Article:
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Smoking in strata

21 Apr 2016

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We have no idea how we haven’t written about this issue before but in terms of frequently asked questions in strata this is one of the biggies.

If you were a smoker you couldn’t help but feel a little threatened (and perhaps rather heavily taxed) given the range of legislated rules around smoking.  Smoking has now been banned in aged care facilities and one of the recent state government discussion papers on strata title laws specifically asked for comment about smoking in strata title schemes.

And before anyone asks, no, we haven’t seen draft legislation or feedback from the government in relation to any of the last four discussion papers.  We hope no-one is holding their breath waiting for legislative reform.

If you want to know the rules about smoking in (Queensland), strata read on.

Section 167 of the Body Corporate and Community Management Act 1997 (Qld) (BCCMA) provides:

“The occupier of a lot included in a community titles scheme must not use, or permit the use of, the lot or the common property in a way that—

(a) causes a nuisance or hazard; or

(b) interferes unreasonably with the use or enjoyment of another lot included in the scheme; or

(c) interferes unreasonably with the use or enjoyment of the common property by a person who is lawfully on the common property.”

This provision sets the standard which was considered in some detail in Norbury v Hogan [2010] QCATA 27.

This case considered the situation where one lot occupier was smoking in their lot and the smoke generated then travelled into other lots.

This decision has been subsequently followed in many adjudicators’ orders and is the (Winfield) gold standard on this issue, having been applied in a large number of adjudications.  The President provided from paragraph 26 (our emphasis):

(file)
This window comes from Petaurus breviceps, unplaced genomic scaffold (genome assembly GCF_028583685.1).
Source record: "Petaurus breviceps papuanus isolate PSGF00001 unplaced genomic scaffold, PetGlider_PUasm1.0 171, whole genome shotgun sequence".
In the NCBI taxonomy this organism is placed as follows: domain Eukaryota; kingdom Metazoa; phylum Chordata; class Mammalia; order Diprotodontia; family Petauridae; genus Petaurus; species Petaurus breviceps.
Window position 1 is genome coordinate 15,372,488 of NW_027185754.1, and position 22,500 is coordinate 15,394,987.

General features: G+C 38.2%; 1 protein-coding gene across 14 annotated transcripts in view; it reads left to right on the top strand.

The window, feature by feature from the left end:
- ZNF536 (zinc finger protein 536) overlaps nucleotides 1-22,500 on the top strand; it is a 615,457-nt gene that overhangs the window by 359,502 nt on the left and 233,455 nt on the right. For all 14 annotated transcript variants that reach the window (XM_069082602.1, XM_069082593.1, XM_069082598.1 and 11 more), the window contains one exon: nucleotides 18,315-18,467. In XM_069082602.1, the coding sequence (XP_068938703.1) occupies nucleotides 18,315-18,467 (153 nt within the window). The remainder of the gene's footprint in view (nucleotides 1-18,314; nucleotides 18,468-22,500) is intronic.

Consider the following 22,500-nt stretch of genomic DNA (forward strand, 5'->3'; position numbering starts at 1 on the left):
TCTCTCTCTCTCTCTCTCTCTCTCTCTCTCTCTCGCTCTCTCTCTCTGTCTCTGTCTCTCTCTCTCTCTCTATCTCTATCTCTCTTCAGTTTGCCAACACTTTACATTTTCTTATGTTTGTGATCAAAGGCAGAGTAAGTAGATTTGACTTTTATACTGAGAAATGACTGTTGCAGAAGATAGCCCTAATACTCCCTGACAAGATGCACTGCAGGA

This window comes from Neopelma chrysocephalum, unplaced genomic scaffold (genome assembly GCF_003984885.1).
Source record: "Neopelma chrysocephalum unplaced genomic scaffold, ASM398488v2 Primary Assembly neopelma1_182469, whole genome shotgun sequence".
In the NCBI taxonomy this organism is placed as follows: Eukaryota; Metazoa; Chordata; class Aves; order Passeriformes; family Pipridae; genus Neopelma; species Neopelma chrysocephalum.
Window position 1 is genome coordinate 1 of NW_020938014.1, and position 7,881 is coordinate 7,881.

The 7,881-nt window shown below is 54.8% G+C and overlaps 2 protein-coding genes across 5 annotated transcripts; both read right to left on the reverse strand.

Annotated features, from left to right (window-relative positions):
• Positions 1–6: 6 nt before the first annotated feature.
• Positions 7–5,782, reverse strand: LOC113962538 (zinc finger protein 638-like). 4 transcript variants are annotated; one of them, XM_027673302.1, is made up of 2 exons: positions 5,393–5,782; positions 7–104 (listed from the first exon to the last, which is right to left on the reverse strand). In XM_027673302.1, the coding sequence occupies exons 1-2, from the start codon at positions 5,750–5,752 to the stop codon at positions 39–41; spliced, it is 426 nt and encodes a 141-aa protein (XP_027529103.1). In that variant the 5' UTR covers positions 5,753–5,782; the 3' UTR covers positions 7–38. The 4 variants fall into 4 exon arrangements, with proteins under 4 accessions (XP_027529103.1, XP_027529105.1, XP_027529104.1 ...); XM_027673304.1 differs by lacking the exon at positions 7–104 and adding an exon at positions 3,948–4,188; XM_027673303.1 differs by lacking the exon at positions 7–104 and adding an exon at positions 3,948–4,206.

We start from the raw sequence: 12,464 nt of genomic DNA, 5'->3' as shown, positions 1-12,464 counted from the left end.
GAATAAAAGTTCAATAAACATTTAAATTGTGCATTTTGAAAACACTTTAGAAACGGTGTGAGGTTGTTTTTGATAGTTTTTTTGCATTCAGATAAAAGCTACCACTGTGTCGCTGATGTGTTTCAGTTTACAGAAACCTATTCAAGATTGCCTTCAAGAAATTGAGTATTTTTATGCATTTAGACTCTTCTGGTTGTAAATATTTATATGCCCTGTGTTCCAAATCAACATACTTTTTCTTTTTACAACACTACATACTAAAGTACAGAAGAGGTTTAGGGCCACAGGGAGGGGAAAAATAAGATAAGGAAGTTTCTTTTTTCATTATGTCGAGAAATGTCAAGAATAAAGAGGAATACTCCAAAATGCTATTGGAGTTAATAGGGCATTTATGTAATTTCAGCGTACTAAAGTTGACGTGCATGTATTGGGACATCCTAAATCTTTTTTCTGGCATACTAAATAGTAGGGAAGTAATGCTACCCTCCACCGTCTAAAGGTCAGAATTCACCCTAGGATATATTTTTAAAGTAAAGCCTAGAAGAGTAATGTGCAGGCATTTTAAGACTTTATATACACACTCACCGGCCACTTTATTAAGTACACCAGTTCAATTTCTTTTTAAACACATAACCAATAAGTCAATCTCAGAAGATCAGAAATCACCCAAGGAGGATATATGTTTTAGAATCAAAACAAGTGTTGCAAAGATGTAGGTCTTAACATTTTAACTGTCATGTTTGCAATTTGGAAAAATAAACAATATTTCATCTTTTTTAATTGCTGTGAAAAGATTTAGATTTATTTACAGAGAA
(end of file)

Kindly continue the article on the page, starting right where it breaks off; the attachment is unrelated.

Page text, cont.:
“Although it is unsurprising that the adjudicator found that the cigarette smoke emanating from Lot 2 is subjectively interfering with Mr Hogan’s use and enjoyment of his Lot, the correct test for determining what is unreasonable is an objective one..

Once that is acknowledged, a finding that s 167 is offended could only be made, in the circumstances arising here, if it was established that the cigarette smoke emanating from Lot 2 is of such volume or frequency that it would interfere unreasonably with the life of another lot owner of ordinary sensitivity.

For the reasons already explored, the test under s 167 is objective and is to be measured against the needs and circumstances of a neighbour of ordinary sensitivity; it is not subjective, reflecting Mr Hogan’s particular circumstance of sensitivity. That was, also, the test correctly applied in the earlier decisions to which the learned adjudicator referred.”

Accordingly, what needs to be shown is that ‘the interference from the noise transference is, objectively, one that would interfere unreasonably with the life of another lot owner of ordinary sensitivity.’

Demonstrating the nuisance or unreasonable interference must be done objectively in order to substantiate a contravention of section 167 of the BCCMA. What is not relevant is any subjective interference, but whether, objectively, the person causes a nuisance or hazard.

What about no-smoking by-laws?

We have previously written articles around the prohibition on oppressive or unreasonable by-laws, the most common invalid by-laws and the difference between prohibitory and regulatory by-laws.

It is important to remember that by-laws cannot regulate the use of scheme land further than what the BCCMA does. Adjudicators have previously held that a by-law could only regulate smoking on common property such that it is not inconsistent with the standard in the BCCMA.

Accordingly, smoking on common property could only be restricted if it unreasonably interfered with the enjoyment of another lot or the common property.

However, the position is different when there are substantially enclosed areas of the common property. Smoking on those areas of the common property would be unlawful under section 26R of the Tobacco and Other Smoking Products Act 1998 (Qld).

What is reasonable?

The central tenet of body corporate law is reasonableness. Bodies corporate must act reasonably.  By-laws cannot be unreasonable, and owners and occupiers cannot interfere unreasonably with other owners and occupiers.

The bottom line is that a Body Corporate cannot simply ban smoking in a scheme altogether; similarly, owners and occupiers may not just smoke wherever they please. It requires the finding of a middle ground which, unfortunately, sometimes requires an adjudicator to determine.

Community living means compromise.

If anyone needs help, let us know.

 

 

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Comments
Bill Lapthorn w
Posted about 11 months ago
A very popular topic well written.